At one time, St. Charles Flying Service's airport was a training base for World War II pilots during the early 1940s. Today, several vintage WWII aircraft still call the facility home, as does Boeing, which utilizes the grounds to test its own planes for modern-day military operations. Surrounded by aviation benchmarks both past and present, St. Charles Flying Service passes on the gift of flight to students with flight training for single and multiengine aircraft. From light sport to airline transport pilot, the facility's certified instructors help mold the pilots of tomorrow, who may also take advantage of open-enrollment ground courses.
The old mulberry tree at the top of Noboleis Vineyards—the same creature that graces the estate's wine labels—symbolizes the endurance of Robert and Lou Ann Nolan in pursuing their dream to own a vineyard. After purchasing a 74-acre expanse of Augusta farmland in 2005, the Nolans planted their first grapes: chambourcin, traminette, norton, and vignoles. Initial growth indicated high yields, but a late frost in 2007 claimed most of the chambourcin crop. Adversity struck again in 2011, when a tornado tore through part of the vineyards and lifted sections of roof off of the winery.
But between these setbacks, the Nolans built a steady string of accomplishments. Their first vintages claimed multiple awards at the 2010 Missouri Governor's Cup, and what had started as plain farmland grew into an estate encompassing an onsite winery, tasting room, cafe, and wine shop. The Nolans now lead tours and host tastings so that visitors can get an up-close look at how Noboleis's wines—such as the barrel-fermented vidal blanc—are produced without tickling the grapes. The indoor and outdoor grounds also regularly host events that range from weddings to live music performances.
In the pantheon of American explorers, there are few names as revered as Lewis and Clark. After securing the Louisiana Purchase in 1803, President Thomas Jefferson needed someone to map out the newly doubled national borders. The two U.S. Army officers were the men for the job. They set out into the great unknown in May of 1804, and except for the one Cracker Barrel they stopped at mid-journey, St. Charles was the last familiar piece of America they knew until their return trip in 1806.
As a testament to their momentous voyage, the Lewis & Clark Boat House & Nature Center houses full-scale replicas of the explorers' boats, half-scale 18th and 19th century buildings, and displays about the Native Americans that Lewis and Clark met along the way. Outside its walls, the museum also gives visitors a glimpse into the ecosystems that the pair explored. Visitors can walk on trails through the woods and wetlands to find herons, deer, and indigenous plants.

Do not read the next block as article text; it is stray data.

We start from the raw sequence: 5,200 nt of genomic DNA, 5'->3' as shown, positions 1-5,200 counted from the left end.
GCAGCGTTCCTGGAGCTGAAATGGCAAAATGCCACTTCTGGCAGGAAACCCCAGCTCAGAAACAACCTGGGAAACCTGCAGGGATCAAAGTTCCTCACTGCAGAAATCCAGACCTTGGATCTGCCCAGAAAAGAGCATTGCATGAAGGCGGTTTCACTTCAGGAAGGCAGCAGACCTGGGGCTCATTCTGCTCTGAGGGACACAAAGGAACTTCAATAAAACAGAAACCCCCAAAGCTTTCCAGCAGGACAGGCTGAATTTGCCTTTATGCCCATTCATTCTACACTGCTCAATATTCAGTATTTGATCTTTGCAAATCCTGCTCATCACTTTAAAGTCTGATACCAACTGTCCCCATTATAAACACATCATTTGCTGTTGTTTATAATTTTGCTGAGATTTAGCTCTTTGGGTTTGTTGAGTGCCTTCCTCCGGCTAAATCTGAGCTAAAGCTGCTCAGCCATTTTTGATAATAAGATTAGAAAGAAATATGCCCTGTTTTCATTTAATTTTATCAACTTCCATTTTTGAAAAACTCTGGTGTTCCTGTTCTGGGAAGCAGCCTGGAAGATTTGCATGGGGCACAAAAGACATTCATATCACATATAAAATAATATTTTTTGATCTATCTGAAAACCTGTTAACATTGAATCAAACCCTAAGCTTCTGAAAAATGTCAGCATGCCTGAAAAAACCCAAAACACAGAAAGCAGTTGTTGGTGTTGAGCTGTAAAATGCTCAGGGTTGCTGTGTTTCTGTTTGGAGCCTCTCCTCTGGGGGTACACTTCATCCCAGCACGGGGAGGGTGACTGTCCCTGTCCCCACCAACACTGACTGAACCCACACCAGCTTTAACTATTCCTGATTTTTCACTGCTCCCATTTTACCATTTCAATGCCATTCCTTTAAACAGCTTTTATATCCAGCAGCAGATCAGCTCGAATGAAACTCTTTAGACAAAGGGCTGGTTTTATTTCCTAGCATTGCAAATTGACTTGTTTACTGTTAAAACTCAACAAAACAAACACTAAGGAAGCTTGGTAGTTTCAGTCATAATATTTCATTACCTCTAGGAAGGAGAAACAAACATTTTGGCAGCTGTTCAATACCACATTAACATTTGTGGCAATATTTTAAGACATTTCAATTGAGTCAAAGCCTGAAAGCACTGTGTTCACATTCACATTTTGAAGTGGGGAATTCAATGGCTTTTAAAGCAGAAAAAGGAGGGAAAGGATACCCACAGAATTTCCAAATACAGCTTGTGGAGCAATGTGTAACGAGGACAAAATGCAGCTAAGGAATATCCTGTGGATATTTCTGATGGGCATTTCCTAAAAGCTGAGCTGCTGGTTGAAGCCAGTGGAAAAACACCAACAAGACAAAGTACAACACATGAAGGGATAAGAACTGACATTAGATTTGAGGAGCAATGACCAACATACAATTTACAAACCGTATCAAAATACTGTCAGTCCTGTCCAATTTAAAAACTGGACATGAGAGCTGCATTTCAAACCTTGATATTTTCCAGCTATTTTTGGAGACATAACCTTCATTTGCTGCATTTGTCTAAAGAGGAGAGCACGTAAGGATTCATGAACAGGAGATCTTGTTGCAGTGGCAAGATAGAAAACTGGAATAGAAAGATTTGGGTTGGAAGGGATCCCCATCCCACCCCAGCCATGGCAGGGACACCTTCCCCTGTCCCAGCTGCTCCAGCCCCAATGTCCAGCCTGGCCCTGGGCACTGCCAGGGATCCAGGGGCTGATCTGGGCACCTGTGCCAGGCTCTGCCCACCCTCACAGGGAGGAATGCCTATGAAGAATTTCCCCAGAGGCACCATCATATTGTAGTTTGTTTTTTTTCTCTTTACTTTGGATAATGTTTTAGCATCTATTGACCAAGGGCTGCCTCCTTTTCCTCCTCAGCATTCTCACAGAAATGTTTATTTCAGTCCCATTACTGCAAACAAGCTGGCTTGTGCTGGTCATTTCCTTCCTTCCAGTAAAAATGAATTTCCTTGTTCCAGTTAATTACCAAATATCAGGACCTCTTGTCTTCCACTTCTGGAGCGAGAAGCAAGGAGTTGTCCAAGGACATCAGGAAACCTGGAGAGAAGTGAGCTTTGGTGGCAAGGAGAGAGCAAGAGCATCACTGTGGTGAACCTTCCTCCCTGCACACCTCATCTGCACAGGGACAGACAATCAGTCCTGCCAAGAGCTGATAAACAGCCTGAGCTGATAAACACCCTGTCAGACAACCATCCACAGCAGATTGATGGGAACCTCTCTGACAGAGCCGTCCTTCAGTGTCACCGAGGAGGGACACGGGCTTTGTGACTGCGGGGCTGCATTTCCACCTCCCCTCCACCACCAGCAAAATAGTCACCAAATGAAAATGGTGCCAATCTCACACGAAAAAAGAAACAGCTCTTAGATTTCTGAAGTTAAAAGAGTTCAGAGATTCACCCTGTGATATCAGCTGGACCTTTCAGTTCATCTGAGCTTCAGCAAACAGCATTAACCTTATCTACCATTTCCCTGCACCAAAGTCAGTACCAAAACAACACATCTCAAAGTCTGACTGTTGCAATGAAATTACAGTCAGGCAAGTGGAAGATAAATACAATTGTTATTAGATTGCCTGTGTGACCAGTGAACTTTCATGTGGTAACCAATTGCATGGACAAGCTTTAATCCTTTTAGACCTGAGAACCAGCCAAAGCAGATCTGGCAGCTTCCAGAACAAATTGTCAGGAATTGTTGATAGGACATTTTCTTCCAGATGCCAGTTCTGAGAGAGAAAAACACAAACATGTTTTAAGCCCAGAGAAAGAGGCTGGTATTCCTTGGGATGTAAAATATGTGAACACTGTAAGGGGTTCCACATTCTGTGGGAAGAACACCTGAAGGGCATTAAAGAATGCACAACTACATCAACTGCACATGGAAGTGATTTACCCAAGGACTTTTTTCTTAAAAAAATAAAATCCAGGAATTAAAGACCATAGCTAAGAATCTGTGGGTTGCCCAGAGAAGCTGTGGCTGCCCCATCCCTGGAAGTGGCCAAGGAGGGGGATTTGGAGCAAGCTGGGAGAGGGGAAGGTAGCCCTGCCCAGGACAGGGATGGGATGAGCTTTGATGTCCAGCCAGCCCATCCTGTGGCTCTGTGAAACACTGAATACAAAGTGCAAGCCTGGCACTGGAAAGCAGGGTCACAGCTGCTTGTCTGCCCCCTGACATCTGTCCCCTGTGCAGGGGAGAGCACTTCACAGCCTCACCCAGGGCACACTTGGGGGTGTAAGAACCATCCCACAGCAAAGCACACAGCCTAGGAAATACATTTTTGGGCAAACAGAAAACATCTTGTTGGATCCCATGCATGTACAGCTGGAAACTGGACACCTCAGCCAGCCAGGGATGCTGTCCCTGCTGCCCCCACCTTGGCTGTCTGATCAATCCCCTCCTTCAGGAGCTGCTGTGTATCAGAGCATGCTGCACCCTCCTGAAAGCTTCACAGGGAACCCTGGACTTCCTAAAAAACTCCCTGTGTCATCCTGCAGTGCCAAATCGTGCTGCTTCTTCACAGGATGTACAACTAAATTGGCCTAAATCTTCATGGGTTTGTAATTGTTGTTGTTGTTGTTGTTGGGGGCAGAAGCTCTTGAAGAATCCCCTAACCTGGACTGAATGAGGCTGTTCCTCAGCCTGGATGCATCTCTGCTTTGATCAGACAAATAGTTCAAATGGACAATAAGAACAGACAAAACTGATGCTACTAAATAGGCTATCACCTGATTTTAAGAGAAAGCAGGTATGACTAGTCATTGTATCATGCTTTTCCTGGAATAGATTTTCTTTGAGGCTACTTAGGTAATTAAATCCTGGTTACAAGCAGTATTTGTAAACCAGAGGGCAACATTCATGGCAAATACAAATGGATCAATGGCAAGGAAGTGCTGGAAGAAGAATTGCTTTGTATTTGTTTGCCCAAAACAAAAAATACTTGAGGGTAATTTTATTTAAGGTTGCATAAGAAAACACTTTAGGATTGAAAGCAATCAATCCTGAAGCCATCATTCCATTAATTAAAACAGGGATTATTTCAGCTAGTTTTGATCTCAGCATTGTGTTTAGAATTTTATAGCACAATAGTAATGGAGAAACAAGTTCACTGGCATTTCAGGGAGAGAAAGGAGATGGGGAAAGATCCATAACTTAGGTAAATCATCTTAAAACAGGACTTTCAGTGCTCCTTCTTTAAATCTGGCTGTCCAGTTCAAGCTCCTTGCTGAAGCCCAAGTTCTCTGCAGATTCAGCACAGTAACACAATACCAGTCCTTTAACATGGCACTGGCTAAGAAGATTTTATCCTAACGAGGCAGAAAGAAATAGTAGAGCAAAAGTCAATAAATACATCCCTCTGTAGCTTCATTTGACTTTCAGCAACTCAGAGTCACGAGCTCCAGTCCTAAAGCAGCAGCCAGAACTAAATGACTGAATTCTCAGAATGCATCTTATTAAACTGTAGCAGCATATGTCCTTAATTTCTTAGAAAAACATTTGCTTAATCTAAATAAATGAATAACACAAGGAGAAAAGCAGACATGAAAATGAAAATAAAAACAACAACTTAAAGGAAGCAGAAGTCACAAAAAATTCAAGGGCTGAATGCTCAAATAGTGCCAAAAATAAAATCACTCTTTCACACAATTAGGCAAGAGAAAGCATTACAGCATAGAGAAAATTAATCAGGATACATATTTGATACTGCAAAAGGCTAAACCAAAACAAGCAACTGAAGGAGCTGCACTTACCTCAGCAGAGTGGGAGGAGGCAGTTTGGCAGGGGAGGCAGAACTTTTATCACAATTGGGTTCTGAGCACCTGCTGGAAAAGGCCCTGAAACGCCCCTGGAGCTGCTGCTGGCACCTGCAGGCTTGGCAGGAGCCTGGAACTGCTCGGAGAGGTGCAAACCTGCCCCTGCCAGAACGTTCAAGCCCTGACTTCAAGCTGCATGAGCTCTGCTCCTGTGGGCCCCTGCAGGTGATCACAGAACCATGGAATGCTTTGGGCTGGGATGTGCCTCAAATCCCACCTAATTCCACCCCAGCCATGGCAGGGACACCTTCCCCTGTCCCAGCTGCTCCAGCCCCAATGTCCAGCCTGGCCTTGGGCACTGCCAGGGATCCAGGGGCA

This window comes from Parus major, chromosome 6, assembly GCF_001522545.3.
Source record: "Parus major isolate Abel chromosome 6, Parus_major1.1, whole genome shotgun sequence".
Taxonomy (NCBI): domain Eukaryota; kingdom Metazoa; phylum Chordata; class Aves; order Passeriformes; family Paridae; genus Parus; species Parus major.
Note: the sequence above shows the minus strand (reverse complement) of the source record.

In 1914, the spacious Mineral Springs Hotel opened its doors to overnight guests seeking its namesake mineral treatments. Though designed for relaxation, the hotel and spa became the unwitting host of homicides and suicides to mysterious, accidental deaths. These days, in its 100th year, the only people spending the night are attendees of Mineral Springs Haunted Tours' "Haunted Overnights," where brave souls camp out inside the hotel's basement pool, or other areas of the building. As the hours pass, they might detect signs of spirits such as the "Jasmine lady," who took a fatal tumble down the hotel's steps.
Those on the walking and overnight tours scour the hotel with ghost-hunting equipment at the ready before launching into a poolside s?ance and tarot card reading. Besides exploring the hotel, walking tours visit upwards of 10 other haunted Alton locations, including tunnels under the old Enos Sanitarium. In addition to leading paranormal treks, the Mineral Springs team of paranormal investigators teach the tricks of their trade to aspiring ghost hunters at its Paranormal Research Center, where there have been six documented ghost cases. For winter tours, the company even unveils its private collection of over 50 historically-accurate torture devices, whose origins span across the globe from ancient times to present.
Stepping inside Apocalypse Haunted Attraction grants a dark vision of a possible future, in which neither the dead nor the living sleep quietly. This world?ravaged by violence and the dark side of human nature?challenges the bravery and wit of all who enter, save on Saturdays from 4:30 p.m. to 6:30 p.m. On such crisp fall afternoons, the Attraction's residents leave the lights on, stepping out of their hiding places not to scare but to hand out candy to trick-or-treating children. The combination of family-friendly entertainment with spine-tingling adult scares has proved successful. The organizers share that success with the community, helping to keep open the YWCA that hosts the scarefest, hosting blood drives for the Red Cross, and giving gainful employment to local zombies.
Legend has it that Mark Twain once called Alton a "dismal little river town," perhaps referencing the area's propensity for disease, disaster, and Civil War?era violence?some of which radiated from a Confederate POW camp. Roughly a century later, another author, Troy Taylor, wrote an entire book about Alton's dark history. He also created Alton Hauntings, a company that hosts walking and bus tours that explore malevolent stories from Alton's past, as well as the supernatural happenings that have been rumored for decades. Guides lead groups to various locations throughout the town, summoning the past through their storytelling.